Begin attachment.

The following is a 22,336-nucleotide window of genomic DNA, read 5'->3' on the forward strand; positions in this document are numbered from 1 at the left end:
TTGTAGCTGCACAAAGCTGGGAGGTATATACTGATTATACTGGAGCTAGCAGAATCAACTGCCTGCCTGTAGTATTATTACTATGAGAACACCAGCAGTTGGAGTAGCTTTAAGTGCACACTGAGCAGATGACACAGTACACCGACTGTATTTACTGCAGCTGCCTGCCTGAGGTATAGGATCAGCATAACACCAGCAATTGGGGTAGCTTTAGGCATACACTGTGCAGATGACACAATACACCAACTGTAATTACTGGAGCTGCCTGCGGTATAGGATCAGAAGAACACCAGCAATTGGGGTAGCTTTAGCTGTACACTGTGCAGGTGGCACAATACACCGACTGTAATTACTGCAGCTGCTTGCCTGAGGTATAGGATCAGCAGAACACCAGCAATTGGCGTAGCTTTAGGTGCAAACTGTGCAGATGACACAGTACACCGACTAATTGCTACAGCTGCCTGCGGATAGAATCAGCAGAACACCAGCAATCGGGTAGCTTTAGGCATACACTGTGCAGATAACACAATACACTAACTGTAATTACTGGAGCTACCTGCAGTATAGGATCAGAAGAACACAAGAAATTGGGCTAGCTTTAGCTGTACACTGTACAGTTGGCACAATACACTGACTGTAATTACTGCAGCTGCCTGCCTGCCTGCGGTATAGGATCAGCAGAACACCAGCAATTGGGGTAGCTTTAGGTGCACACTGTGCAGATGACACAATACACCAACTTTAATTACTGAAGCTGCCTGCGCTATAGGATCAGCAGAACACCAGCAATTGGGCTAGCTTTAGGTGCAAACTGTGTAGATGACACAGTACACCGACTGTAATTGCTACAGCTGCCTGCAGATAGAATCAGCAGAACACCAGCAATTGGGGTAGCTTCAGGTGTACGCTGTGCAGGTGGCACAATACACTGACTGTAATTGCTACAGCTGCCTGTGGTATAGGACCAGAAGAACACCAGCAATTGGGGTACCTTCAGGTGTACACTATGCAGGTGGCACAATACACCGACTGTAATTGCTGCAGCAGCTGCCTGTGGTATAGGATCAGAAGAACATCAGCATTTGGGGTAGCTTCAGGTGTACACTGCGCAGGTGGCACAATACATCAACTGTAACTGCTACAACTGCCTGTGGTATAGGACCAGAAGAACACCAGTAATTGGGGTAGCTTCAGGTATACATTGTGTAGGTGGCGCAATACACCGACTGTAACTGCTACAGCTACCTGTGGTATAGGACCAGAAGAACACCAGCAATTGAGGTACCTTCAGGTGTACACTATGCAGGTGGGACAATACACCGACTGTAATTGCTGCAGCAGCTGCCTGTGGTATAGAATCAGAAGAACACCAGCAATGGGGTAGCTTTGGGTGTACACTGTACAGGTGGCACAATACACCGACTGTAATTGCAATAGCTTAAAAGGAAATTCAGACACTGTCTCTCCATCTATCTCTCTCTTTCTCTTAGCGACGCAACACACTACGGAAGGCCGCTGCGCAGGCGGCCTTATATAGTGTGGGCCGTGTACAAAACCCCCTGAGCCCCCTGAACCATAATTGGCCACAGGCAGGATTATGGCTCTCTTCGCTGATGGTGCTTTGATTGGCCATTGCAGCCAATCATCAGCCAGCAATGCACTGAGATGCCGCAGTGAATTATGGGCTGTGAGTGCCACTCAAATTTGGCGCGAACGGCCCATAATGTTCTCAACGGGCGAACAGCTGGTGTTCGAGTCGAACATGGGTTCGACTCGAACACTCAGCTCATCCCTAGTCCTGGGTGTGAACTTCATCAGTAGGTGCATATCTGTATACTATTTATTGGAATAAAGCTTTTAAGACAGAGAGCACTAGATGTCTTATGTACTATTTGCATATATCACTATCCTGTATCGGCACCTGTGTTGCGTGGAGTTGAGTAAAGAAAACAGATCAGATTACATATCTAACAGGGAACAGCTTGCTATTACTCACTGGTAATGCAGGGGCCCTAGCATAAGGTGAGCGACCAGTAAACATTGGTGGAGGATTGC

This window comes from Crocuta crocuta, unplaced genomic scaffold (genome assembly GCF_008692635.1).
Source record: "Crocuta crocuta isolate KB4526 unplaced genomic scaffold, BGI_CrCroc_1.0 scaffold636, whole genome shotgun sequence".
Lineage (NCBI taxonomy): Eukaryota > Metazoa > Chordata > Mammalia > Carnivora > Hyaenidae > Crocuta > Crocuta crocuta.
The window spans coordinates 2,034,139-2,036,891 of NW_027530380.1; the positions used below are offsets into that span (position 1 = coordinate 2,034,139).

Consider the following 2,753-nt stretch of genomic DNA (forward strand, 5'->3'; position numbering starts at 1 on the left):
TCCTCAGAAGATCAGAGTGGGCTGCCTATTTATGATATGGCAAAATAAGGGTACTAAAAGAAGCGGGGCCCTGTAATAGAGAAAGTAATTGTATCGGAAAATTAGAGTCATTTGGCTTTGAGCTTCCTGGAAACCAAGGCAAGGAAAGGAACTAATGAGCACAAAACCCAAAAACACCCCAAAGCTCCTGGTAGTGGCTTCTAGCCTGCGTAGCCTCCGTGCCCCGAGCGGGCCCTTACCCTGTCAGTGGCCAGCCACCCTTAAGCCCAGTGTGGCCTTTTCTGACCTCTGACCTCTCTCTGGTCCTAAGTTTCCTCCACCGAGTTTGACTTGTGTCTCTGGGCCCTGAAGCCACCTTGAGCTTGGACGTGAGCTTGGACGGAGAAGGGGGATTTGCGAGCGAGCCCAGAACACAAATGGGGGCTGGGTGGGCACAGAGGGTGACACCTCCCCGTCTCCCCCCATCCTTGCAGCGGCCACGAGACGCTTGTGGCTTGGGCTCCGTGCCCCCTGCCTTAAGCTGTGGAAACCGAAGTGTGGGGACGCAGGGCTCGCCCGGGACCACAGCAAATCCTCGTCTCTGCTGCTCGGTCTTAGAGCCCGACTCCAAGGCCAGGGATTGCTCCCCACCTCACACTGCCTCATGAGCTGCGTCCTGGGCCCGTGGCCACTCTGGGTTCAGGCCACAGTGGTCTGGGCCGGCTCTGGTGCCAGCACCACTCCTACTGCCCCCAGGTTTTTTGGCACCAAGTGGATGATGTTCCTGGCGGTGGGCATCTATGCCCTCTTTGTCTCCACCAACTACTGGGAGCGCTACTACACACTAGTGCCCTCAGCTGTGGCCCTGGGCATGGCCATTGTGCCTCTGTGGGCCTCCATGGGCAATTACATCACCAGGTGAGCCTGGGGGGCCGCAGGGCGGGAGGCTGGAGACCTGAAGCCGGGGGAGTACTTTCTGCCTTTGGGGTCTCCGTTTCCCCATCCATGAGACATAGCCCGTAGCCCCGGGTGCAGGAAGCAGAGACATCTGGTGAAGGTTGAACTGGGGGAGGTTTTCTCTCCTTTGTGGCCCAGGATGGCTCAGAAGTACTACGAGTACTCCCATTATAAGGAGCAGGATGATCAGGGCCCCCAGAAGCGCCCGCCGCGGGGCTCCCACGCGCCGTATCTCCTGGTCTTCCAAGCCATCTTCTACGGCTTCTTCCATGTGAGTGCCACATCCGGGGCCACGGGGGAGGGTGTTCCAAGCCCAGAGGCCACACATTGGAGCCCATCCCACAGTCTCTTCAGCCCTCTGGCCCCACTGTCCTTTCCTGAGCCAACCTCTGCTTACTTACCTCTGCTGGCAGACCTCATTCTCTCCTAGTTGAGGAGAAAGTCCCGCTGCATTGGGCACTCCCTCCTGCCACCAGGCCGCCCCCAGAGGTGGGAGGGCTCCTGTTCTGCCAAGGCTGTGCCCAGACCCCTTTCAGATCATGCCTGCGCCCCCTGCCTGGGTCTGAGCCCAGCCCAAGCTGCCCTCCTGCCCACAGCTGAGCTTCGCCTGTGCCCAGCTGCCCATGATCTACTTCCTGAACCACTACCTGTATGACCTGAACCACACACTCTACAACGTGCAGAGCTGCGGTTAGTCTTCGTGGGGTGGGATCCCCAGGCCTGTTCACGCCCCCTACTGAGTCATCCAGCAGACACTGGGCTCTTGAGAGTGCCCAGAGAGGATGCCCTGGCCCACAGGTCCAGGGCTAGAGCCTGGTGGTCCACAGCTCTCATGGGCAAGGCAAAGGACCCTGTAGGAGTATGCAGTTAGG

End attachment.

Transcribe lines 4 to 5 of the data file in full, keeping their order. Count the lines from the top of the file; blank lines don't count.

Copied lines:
Source record: "Crocuta crocuta isolate KB4526 unplaced genomic scaffold, BGI_CrCroc_1.0 scaffold636, whole genome shotgun sequence".
Lineage (NCBI taxonomy): Eukaryota > Metazoa > Chordata > Mammalia > Carnivora > Hyaenidae > Crocuta > Crocuta crocuta.